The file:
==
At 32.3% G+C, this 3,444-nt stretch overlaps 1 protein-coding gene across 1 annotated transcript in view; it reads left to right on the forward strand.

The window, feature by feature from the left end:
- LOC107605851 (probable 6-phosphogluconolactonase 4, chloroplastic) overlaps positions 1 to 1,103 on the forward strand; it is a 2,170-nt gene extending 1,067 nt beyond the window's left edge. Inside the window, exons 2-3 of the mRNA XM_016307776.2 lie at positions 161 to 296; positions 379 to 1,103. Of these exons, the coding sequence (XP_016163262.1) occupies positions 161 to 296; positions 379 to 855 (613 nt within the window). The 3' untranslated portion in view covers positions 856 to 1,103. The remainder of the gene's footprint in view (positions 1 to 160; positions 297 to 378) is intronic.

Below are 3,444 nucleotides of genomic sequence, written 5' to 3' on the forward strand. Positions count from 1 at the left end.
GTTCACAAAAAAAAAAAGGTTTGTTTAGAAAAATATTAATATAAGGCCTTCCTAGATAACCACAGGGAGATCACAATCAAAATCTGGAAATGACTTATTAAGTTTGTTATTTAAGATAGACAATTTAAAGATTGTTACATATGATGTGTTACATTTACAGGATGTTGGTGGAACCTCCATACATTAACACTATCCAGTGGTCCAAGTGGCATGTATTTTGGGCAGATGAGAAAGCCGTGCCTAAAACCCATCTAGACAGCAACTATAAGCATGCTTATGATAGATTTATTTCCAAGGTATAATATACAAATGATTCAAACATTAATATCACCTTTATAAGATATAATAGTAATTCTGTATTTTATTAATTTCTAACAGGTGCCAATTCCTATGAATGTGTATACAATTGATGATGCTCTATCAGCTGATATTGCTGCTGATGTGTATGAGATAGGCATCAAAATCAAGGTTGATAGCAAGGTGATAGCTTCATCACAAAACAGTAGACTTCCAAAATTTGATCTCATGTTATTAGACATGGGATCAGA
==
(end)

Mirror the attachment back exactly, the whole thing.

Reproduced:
At 32.3% G+C, this 3,444-nt stretch overlaps 1 protein-coding gene across 1 annotated transcript in view; it reads left to right on the forward strand.

The window, feature by feature from the left end:
- LOC107605851 (probable 6-phosphogluconolactonase 4, chloroplastic) overlaps positions 1 to 1,103 on the forward strand; it is a 2,170-nt gene extending 1,067 nt beyond the window's left edge. Inside the window, exons 2-3 of the mRNA XM_016307776.2 lie at positions 161 to 296; positions 379 to 1,103. Of these exons, the coding sequence (XP_016163262.1) occupies positions 161 to 296; positions 379 to 855 (613 nt within the window). The 3' untranslated portion in view covers positions 856 to 1,103. The remainder of the gene's footprint in view (positions 1 to 160; positions 297 to 378) is intronic.

Below are 3,444 nucleotides of genomic sequence, written 5' to 3' on the forward strand. Positions count from 1 at the left end.
GTTCACAAAAAAAAAAAGGTTTGTTTAGAAAAATATTAATATAAGGCCTTCCTAGATAACCACAGGGAGATCACAATCAAAATCTGGAAATGACTTATTAAGTTTGTTATTTAAGATAGACAATTTAAAGATTGTTACATATGATGTGTTACATTTACAGGATGTTGGTGGAACCTCCATACATTAACACTATCCAGTGGTCCAAGTGGCATGTATTTTGGGCAGATGAGAAAGCCGTGCCTAAAACCCATCTAGACAGCAACTATAAGCATGCTTATGATAGATTTATTTCCAAGGTATAATATACAAATGATTCAAACATTAATATCACCTTTATAAGATATAATAGTAATTCTGTATTTTATTAATTTCTAACAGGTGCCAATTCCTATGAATGTGTATACAATTGATGATGCTCTATCAGCTGATATTGCTGCTGATGTGTATGAGATAGGCATCAAAATCAAGGTTGATAGCAAGGTGATAGCTTCATCACAAAACAGTAGACTTCCAAAATTTGATCTCATGTTATTAGACATGGGATCAGA